Concert Review: Meat Puppets and Soul Asylum at House Of Blues Chicago, 6/7/15

The House of Blues Chicago recently hosted a pairing of veteran alternative rock acts, The Meat Puppets and Soul Asylum. While their sounds rarely share the same ground, there are striking similarities in the stories of both bands.

Both groups started on well-respected independent labels in the early 80s. The Meat Puppets began there life with the west coast punkers SST and Soul Asylum with the Minneapolis based Twin-Tone.

The debuts of the two groups, Meat Puppets and Say What You Will Clarence... Karl Sold The Truck were scrappy, loud and fast, a sound never again to be completely reprised by either band.

Then a few years later, the two groups released their breakthrough moments. Not commercially, as the groups would still spend years in the underground, but artistically.

Meat Puppets II mellowed out the sounds of their debut into a psychedelic journey through the desert.

The cow-punk flourishes of Meat Puppets II would go on to inspire legions of younger bands like The Lemonheads, Uncle Tupelo, Ryan Adams and Nirvana.

Similarly, Soul Asylum released their breakthrough Hang Time, which finally sanded the edges of their sound into a catchy burst of pop-punk with a radio-ready production that was light years away from their early sounds.

After grunge and alternative rock finally became the taste of Generation X at the turn of the 90s, Meat Puppets and Soul Asylum both benefited.

The Meat Puppets had Kurt Cobain publicly extolling the virtues of their music and even had them make a cameo on their now legendary 1993 MTV Unplugged In New York performance.

After that appearance, millions of teens dug through the Puppet's back catalogue setting them up perfectly for their commercial breakthrough Too High To Die featuring the radio smash "Backwater." Soul Asylum had their huge moment with their 1992 album Grave Dancers Union and its accompanying "Runaway Train" which had tons of plays on MTV thanks to its eye-catching missing-children themed video.

Fast forward to 2015 and these unlikely bedfellows are now sharing a tour together. The Meat Puppets are now joined by singer Curt Kirkwood's son Elmo. Besides that, not much has changed in the ensuing twenty years. Curt's lead guitar work often channels a dry, desert wind, picking up momentum with every note. Bassist and brother Cris bops around with a happy grin, picking out notes that compliment their country-metal approach.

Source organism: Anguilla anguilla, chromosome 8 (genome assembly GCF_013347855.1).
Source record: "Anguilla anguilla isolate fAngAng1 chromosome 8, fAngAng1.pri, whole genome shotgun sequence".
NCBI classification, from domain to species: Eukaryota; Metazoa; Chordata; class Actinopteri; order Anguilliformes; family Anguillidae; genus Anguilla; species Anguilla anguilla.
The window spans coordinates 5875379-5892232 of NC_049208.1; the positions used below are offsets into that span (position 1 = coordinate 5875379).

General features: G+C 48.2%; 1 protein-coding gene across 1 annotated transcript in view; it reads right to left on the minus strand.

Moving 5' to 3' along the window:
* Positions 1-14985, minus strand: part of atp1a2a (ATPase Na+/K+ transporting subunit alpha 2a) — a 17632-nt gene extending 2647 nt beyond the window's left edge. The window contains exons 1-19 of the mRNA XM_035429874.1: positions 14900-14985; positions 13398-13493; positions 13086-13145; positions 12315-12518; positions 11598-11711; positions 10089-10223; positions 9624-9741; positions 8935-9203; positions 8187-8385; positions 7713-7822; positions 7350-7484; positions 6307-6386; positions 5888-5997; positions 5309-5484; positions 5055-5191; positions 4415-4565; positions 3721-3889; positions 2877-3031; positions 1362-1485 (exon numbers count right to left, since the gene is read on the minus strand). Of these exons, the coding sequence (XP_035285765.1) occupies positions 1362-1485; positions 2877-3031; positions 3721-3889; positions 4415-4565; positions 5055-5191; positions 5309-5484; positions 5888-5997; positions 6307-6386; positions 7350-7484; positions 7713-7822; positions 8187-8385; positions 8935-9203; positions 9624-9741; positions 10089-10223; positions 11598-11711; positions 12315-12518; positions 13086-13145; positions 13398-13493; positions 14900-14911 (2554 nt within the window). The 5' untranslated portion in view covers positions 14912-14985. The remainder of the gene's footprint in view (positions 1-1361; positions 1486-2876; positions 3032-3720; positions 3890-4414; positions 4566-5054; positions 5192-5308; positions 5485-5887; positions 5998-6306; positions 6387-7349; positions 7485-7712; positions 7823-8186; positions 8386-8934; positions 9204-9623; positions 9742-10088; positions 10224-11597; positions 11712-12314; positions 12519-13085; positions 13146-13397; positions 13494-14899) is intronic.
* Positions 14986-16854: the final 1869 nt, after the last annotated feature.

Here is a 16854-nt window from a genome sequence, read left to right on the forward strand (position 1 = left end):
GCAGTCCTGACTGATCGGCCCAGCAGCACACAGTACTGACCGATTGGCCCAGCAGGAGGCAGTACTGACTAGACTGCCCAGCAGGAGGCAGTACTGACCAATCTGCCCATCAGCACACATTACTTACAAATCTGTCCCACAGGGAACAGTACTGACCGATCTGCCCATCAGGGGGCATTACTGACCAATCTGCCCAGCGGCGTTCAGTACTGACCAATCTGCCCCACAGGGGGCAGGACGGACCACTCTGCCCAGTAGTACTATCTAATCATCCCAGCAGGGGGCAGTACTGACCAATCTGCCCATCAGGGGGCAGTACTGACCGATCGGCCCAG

Opener "Sam" features a dual rap from Curt and Cris with the words spewing forth with an aggressive attack weirdly juxtaposed to the song's grungy base. "Comin' Down" sounds like Hank Williams after a quaalude.

The three songs from Nirvana's Unplugged ("Lake Of Fire" "Oh Me" and "Plateau") are all reprised here with a louder, more intense approach.

Highlight "Up On The Sun" breaks down in a hurricane of muted guitar strums just to have them rein it all in for a powerful chorus sending chills up your spine.

All in all, The Meat Puppets display why they are such a unique American sound.

After The Meat Puppets got the crowd warmed up, Dave Pirner brings out his latest incarnation of Soul Asylum, Dave being the only original member. His flaxen blonde hair and baby face show no signs of age and neither does his super-charismatic stage presence. Drummer Michael Bland didn't quite match the sound of previous drummers. with his huge stature absolutely towering over the kit making it a bit of a struggle to hit all the drum fills on the punkier material. His previous work with Prince was obvious on the slower songs, where Bland perfectly fit the songs.

Opener "Somebody To Shove" got the crowd moving, with Pirner's angsty vocals sounding absolutely fantastic. Most of the material covered Grave Dancers Union and it's unreasonably maligned follow up Let Your Dim Light Shine. "Misery" with it's "Frustrated incorporated" chorus getting the audience singing along certainly capturing the story of alternative rock circa 1995 when what started as a genuine emotion was packaged and sold to millions of teenagers.

A heart-tugging moment came when Pirner dedicated the rollicking "Without A Trace" to founding member/bassist Karl Mueller who passed away in 2005 from throat cancer.

Then the guys ended things on a high note with the barn-storming "April Fool." While Soul Asylum era 2015 didn't quite match the highs of their previous line-ups, the passion and talent of Dave Pirner carried the set.

This meeting of two groundbreaking alternative rock acts is an unlikely but rewarding pairing that should not be missed.